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How to Write a Media Advisory

Rosa Marchisella is the author of the gripping "Touch of Insanity" series and the bone-chilling novella "The Greatest of Books."


What is a Media Advisory?

A media advisory is an invitation sent to notify the media about a time-sensitive event. The goal of an advisory is to give just enough essential information to convince media outlets of the importance of sending a reporter to cover your event or activity.

What to Include

Under your letterhead, put the heading, “MEDIA ADVISORY” in bold capital letters with the event name below that.

A media advisory is similar in format to a party invitation. Right at the start, it needs to state the basics of Who, What, When, Where and Why. Below that, add important information that is not covered by the 5 W’s. This can include things like guest speakers, the goal of the event or a map to the location.

Next, put the event agenda. This is vital. Reporters often have events overlapping or so closely spaced together that getting from one to the other is difficult. If the reporter is able to consult your event agenda, he or she will be able to determine when would be most beneficial for them to be present and plan accordingly. Including your agenda also gives media outlets a better idea of what kind of event you're hosting.

Media Advisory format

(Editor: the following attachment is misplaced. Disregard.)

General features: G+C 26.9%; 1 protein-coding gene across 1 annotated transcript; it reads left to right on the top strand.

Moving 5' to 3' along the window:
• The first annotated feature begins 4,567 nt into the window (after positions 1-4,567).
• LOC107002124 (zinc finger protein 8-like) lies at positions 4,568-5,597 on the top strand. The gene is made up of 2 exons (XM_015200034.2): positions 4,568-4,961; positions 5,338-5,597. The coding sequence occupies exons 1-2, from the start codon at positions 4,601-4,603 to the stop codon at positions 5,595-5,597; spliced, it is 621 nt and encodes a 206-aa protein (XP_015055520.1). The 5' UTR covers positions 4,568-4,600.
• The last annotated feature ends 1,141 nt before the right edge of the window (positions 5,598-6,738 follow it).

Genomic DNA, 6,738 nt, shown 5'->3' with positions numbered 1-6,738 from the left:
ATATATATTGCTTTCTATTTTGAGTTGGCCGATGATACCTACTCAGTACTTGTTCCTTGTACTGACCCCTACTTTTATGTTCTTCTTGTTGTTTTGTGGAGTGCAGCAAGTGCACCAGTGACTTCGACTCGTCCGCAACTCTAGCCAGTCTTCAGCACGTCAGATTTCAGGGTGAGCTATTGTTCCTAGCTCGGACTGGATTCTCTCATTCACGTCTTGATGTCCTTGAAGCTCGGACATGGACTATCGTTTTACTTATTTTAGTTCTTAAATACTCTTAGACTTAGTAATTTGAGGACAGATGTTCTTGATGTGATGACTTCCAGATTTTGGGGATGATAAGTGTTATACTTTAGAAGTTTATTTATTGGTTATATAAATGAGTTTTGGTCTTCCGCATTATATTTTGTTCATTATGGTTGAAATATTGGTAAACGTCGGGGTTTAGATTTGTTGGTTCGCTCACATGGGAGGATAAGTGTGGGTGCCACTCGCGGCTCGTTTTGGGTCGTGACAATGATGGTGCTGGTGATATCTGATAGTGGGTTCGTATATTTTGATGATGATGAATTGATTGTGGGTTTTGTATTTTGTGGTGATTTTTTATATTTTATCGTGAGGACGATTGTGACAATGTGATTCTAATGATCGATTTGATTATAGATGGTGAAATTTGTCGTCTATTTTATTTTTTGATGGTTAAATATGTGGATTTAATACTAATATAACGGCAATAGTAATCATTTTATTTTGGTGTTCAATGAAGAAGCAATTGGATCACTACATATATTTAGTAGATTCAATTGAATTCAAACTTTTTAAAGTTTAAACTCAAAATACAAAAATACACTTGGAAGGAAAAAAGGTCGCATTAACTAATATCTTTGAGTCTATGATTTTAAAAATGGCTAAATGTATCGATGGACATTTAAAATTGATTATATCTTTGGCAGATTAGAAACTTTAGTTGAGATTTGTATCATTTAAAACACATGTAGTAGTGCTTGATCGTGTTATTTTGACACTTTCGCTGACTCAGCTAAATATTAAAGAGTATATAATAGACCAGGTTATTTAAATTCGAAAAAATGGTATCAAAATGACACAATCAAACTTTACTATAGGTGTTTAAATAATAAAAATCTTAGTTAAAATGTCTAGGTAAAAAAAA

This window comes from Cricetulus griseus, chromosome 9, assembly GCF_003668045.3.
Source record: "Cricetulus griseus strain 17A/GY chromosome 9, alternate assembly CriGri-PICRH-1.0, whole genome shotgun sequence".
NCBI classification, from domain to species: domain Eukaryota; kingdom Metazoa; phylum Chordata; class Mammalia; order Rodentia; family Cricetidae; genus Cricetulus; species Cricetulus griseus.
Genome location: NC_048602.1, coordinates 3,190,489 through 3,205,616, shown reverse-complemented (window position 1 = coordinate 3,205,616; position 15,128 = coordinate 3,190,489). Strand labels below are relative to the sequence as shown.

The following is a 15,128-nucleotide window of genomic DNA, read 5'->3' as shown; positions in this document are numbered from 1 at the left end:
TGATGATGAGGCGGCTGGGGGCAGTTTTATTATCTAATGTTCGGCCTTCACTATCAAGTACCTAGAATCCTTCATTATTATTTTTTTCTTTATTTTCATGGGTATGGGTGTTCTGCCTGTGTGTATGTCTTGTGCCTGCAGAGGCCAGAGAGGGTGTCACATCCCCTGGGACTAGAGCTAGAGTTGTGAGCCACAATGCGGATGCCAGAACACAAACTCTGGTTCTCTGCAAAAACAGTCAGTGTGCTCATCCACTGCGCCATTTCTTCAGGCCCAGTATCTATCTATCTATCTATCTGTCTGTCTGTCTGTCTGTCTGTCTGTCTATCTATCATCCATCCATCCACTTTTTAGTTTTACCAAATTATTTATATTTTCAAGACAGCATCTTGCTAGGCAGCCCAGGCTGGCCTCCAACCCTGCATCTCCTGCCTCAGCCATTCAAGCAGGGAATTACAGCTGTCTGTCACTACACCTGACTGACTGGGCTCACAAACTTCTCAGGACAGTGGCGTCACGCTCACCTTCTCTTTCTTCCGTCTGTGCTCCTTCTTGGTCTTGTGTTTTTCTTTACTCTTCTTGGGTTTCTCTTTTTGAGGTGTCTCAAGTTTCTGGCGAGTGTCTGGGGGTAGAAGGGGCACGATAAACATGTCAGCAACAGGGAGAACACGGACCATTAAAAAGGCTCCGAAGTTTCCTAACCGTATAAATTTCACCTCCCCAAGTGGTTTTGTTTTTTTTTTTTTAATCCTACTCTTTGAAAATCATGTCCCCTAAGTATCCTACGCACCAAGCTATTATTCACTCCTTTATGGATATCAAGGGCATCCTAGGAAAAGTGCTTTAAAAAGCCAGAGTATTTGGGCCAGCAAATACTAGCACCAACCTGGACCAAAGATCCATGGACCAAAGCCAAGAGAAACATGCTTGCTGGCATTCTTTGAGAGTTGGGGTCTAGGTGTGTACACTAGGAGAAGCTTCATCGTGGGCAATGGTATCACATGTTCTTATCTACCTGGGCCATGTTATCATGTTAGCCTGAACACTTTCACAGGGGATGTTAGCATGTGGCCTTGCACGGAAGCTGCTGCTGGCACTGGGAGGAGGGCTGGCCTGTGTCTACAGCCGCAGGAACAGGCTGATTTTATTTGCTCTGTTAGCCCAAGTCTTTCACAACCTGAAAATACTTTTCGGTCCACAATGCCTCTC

Media Advisory format

The media advisory must have the name, phone number and email address of your media contact person. This is the person who is best qualified to field questions about the event’s topic, goals, agenda and guest speakers. It is also a good idea to include key information about your company or organization.

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Your media advisory should not exceed one page in length, single spaced. Margins should be one inch on all sides. Use a professional font such as Times New Roman or Arial. For a printed advisory, use your company or organization’s letterhead.

Advisories can also be tailored to send to dignitaries, public figures and other VIP’s that may have interest in attending your event. In this case, replace the “MEDIA ADVISORY” heading at the top of the page with the word, “INVITATION”. You may also use colors and fancier font, if appropriate to the event and easily legible. Also, be sure to include RSVP date and information.

What to Expect Next

If you know the editor at the media outlet, send the invitation directly to him or her so they can assign a reporter to your event right away. If you have developed a relationship with one of the reporters, CC a copy to them to increase your chance of having a reporter show up (and with a favorable attitude).

After receiving your advisory, a reporter may call you for clarification, further details or to schedule a quick interview and snap some photos if they know they won’t be able to attend your function.

Please Note: A Media Advisory is not the same thing as a Press Release. A Press Release is a full-fledged article with full details, relevant quotes and even event photos. Details of How to Write an Effective Press Release can be found in a separate article.

© 2011 Rosa Marchisella

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